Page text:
Over the past year, I’ve hosted a series of webinars at UserTesting with some of Europe’s leading CX and UX practitioners. Last month, I invited four of my previous guests back to share how their businesses have transformed. I was eager to hear about their personal learnings and how they think the pandemic shaped the future of customer experience research.
Gathering deep human insights
The pandemic precipitated a radical shift in consumer behaviour overnight, with many industries facing an uncertain future. Businesses needed to understand the feelings and suddenly changed customer behaviours to effectively respond to new requirements.
When we talk about research methods, it is important to mention that quantitative research, even vital, often lacks emotional depth. On the other hand, the qualitative approach allows brands to identify with users and build empathy. Therefore, qualitative insights gathered remotely via recorded tests and virtual interviews, acted as the popular substitute for traditional, in-person methods.
The voice of UX experts
For Nicola Lush, Lead UI-UX Designer at Domino’s Pizza, the pandemic posed uncertainty around whether the business would be allowed to operate and if customers would feel comfortable ordering takeaway. However, by testing to understand their customers’ feelings and needs through qualitative feedback, Domino’s has been able to remain empathetic and act on their insights to provide the best possible service.
“When the pandemic first hit, we thought ‘how do we make our customers – and our colleagues – feel safe? One of the first things we introduced was a hands-free delivery method, where we’d deliver orders on a plinth and step back from the door. We ran a series of quick user tests to get customer feedback and implemented this new process as it made our customers feel safer,” says Lush.
Embracing virtual research tools
Beyond the huge impact on customer behaviour, the pandemic has resulted in necessary changes to how companies undertake research. Despite the limitations of remote working, many UX practitioners have found themselves collaborating more with teams from other departments or discovering the benefits of remote research methods.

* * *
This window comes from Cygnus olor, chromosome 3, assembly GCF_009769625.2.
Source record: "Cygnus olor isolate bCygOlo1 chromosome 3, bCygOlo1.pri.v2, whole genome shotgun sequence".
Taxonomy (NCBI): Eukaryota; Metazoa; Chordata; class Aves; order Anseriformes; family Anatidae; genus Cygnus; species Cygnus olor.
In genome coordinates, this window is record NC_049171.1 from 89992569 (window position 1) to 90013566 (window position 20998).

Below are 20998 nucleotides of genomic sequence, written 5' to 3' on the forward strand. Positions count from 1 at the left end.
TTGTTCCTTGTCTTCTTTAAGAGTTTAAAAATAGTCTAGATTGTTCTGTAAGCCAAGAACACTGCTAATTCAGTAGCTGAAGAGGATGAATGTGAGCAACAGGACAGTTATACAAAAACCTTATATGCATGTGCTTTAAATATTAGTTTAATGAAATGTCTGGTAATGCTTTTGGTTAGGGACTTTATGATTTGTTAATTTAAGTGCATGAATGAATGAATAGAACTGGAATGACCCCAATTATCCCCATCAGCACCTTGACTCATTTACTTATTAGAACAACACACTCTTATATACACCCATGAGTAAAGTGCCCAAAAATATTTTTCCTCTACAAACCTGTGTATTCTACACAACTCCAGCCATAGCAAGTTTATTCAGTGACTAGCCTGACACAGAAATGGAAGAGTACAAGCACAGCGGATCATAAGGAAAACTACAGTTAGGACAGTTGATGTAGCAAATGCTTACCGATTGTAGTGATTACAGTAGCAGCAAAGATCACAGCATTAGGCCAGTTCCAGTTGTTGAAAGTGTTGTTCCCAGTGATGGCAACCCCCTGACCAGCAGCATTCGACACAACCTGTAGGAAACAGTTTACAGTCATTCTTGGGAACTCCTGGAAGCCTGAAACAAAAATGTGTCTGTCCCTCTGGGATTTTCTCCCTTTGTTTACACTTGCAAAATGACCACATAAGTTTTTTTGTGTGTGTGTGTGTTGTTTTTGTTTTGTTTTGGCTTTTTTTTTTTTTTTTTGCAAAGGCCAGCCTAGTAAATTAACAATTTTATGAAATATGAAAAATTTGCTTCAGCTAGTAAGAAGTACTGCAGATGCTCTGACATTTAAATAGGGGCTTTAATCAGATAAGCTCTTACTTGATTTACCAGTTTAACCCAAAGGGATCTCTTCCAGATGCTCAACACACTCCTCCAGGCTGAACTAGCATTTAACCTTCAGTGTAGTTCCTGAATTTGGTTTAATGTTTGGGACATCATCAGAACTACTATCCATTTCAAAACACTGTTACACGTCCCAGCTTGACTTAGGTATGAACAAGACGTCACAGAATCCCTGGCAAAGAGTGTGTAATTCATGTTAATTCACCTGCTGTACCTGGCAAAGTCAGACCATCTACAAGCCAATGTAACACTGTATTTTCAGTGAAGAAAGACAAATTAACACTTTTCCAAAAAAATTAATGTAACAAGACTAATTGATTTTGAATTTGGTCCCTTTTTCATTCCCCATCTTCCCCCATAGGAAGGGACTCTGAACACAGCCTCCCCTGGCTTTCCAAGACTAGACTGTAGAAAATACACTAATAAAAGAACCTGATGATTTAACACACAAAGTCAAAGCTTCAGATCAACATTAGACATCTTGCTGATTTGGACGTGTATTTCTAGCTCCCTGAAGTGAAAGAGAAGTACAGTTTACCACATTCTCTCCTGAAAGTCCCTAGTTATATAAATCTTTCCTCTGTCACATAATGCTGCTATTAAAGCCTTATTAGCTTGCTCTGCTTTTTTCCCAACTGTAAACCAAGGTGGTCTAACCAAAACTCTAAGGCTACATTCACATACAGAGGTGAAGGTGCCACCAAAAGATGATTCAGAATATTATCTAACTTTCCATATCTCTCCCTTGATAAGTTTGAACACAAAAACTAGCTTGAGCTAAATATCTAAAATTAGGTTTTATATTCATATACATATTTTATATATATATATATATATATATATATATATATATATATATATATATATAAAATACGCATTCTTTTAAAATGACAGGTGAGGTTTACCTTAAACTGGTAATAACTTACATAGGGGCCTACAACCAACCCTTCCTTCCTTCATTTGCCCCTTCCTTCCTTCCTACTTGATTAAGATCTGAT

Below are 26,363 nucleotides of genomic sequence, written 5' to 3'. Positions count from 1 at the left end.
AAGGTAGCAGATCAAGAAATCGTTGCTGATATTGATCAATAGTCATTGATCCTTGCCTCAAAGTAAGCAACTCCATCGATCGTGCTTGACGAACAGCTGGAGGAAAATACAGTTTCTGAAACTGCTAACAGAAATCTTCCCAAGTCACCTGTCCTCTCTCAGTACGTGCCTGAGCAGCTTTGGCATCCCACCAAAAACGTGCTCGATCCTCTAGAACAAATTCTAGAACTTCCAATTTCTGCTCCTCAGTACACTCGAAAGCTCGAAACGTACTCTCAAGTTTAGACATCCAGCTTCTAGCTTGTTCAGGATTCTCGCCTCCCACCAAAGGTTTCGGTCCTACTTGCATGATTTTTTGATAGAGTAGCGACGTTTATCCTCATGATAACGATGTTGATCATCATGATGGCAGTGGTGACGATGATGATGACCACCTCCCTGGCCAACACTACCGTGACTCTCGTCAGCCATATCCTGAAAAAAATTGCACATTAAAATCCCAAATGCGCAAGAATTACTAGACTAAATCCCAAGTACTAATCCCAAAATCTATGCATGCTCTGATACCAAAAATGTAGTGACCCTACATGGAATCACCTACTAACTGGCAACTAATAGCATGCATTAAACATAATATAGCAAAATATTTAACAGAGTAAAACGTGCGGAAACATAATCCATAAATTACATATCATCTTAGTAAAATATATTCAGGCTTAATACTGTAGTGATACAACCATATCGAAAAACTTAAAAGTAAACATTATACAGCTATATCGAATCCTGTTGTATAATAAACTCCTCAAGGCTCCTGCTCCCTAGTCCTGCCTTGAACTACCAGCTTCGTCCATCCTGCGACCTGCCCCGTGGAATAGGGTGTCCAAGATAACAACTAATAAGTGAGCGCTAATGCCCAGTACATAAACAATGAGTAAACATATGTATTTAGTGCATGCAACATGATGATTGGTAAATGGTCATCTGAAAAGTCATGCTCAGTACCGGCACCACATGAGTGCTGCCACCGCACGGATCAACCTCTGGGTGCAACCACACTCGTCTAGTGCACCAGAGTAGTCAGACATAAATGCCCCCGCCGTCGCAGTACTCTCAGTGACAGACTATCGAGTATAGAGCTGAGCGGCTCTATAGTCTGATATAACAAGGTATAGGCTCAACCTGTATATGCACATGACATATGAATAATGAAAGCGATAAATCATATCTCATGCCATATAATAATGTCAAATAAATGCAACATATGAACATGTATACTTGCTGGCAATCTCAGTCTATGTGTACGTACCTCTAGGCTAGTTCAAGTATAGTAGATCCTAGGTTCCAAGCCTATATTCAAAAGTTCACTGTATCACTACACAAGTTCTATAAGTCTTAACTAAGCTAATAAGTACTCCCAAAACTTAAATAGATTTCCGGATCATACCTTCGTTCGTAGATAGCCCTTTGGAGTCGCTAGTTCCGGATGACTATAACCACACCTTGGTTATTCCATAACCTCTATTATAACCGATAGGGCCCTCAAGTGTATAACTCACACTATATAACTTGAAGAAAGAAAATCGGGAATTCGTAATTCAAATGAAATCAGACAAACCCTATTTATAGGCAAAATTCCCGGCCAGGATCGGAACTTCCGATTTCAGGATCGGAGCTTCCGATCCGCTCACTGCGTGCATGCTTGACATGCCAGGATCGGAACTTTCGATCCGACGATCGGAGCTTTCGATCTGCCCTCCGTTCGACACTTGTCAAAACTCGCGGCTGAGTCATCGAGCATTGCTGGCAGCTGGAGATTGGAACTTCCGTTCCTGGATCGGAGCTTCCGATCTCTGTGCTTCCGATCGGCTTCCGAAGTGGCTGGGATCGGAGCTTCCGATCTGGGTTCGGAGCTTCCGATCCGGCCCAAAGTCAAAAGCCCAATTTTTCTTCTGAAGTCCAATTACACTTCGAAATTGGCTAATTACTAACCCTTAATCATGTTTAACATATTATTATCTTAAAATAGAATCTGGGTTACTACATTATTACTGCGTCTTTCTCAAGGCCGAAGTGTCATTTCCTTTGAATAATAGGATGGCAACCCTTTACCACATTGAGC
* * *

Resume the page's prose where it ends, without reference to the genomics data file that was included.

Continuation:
For Lush, working remotely has had the surprising impact of fostering collaboration, making it easier than ever before to organise short, cross-disciplinary meetings and involve other departments in the design teamwork. These virtual meetings turned out to be very productive, bringing aligned calendars to cross-disciplinary teams and allowing Domino to keep up with important projects.
Stephanie McNee, UX Manager at Google, found that the pandemic provided us with more productive ways of collecting data and learning about our customers than many other in-person methods. In her opinion, there are valuable virtual tools that can ease our research process in the ‘new normal’ context.
Danielle Macdonald, Design Director at Wise, initially felt that most in the industry were well prepared to pivot to remote working as they were already familiar with what this would entail. For her, the issue has never been how the industry adapts to the pandemic but instead how we will reintroduce in-person research and office working environments.
Looking ahead, the pandemic has raised questions around how the research industry should best work to understand its customers after a time of seismic change.
For Justin Berkovi, Founder of ProductMagic, the need to relearn what customers want, understand how they feel, and tackle uncertainty is key, as the industry looks to understand the long-term effects on behaviour post-pandemic. This makes us question even more traditional inquiry methods and emphasize the benefits of remote research and its added values to the CX industry.
Practising extensive and empathetic research
Field research is expected to make a comeback as restrictions and reservations lessen, but how exactly still remains uncertain. The novelty of being allowed to conduct in-person research will see some tempted to over pivot, losing sight of the unique benefits of remote research. As the past year has shown, the future of research should be about balance and continuing to be empathetic in understanding customers.
No company is truly B2B or B2C; at the end of every business, a transaction is a person. Whether selling to corporate clients or consumers, an individual human being is making the purchasing decision. All brands must be empathetic and reflective of this fact at all times. In my opinion, the best method of keeping the individual top of mind is undertaking extensive research to uncover human insights.